There’s no question that the last few years have been exceptionally challenging for health care workers and those who’ve dedicated their careers to healing. Nurse practitioner Kirstin Brainard, MSN, ARNP, AGACNP, believes there’s something to be learned from hard times.
“Sometimes, overcoming adversity can make people think about what they’re grateful for,” Brainard says.
Starting her career as a nurse in 2011, Brainard now works as part of the advanced practice provider team in the Medical Intensive Care Unit (MICU) at UI Hospitals & Clinics. She’s learned to find value in adversity, or, more specifically, she sees how learning from life’s challenges helps herself and her coworkers.
Advice for newcomers
With more than so many new hires joining UI Health Care recently, Brainard hopes newcomers understand the importance of gratitude and taking moments for your emotional well-being.
“I’ve grown to really appreciate my time away from work and spending time with family, which is really what helps with my mental health,” she says.
While she is at work, though, Brainard finds solace in leaning on the members of the MICU team during the hardest days.
“With my colleagues, talking about what we’re dealing with does seem to help deflate the stressors we may be having,” she says.
That peace of mind is something she strives to deliver to her patients and their families.
Working towards dignity
Patients in the MICU cope with ailments in need of specialized, critical care. This often presents a challenge to those working in the unit, a test Brainard takes pride in.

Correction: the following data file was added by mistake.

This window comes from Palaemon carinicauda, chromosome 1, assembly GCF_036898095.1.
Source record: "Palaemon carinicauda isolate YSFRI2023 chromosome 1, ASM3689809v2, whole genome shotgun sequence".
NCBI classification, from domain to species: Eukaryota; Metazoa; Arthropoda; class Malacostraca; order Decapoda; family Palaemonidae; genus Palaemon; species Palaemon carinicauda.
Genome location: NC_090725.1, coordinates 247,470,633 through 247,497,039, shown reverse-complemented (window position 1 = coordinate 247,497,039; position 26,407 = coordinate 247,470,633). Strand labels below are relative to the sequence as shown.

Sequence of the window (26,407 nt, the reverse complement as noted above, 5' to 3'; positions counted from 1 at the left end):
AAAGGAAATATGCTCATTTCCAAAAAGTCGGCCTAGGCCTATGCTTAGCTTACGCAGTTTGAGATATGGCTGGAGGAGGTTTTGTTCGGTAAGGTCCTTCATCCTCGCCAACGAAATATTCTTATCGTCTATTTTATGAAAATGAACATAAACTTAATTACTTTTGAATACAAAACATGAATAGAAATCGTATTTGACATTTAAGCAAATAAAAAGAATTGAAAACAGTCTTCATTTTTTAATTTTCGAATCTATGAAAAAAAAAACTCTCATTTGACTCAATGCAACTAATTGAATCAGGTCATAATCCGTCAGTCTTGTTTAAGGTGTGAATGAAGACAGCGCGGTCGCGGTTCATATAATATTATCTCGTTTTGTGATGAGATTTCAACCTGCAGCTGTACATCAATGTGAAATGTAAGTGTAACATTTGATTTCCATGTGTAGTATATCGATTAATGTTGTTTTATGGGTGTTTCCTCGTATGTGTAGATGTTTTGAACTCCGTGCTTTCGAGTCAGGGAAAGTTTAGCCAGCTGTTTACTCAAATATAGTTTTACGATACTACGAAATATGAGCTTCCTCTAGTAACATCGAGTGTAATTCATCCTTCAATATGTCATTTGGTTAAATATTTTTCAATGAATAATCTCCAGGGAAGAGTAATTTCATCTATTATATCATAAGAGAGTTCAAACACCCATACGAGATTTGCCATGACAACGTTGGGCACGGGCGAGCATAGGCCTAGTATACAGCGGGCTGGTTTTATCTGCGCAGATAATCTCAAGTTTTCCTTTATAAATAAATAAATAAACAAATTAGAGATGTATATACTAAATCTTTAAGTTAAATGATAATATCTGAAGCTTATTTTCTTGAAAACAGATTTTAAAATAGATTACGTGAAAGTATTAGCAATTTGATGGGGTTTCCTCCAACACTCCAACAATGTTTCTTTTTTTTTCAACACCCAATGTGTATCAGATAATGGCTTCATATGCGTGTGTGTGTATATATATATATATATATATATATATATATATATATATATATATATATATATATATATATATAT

“Critical care patients’ illnesses aren’t always cut and dry,” Brainard says. “I like being an integral part in figuring out how to heal someone.”
Brainard says because patients in the MICU are often unconscious, providers work with the families of patients to make the best decision for their loved ones’ care.
For many families, this is an extremely difficult time. Providers like Brainard are called upon to use what’s often thought of as a “soft skill,” or the ability to anticipate how a family will respond to difficult news.
“Some families like you to be very direct and blunt about how their loved one might be doing. Others need a softer tone and for the information to be delivered in parts,” Brainard says.
When asked how she learned to handle tough conversations, she says it came from observing her colleagues. Brainard wants families to feel secure and supported when it comes time to make hard decisions.
“I’m grateful that we can offer dignified choices to patients and their families when it comes to end of life care,” Brainard says. “We work with the families to understand what their loved one would want and to help them come to an answer.”